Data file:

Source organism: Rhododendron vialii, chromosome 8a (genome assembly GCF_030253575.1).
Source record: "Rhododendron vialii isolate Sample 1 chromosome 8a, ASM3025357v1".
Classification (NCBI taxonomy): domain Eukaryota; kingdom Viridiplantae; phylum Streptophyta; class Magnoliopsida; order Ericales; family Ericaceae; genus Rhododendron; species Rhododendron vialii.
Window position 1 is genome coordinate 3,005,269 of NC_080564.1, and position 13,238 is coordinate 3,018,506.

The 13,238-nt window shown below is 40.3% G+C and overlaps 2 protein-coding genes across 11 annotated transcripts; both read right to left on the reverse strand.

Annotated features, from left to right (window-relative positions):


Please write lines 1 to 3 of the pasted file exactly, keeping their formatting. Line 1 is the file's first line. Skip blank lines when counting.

Source organism: Rhododendron vialii, chromosome 8a (genome assembly GCF_030253575.1).
Source record: "Rhododendron vialii isolate Sample 1 chromosome 8a, ASM3025357v1".
Classification (NCBI taxonomy): domain Eukaryota; kingdom Viridiplantae; phylum Streptophyta; class Magnoliopsida; order Ericales; family Ericaceae; genus Rhododendron; species Rhododendron vialii.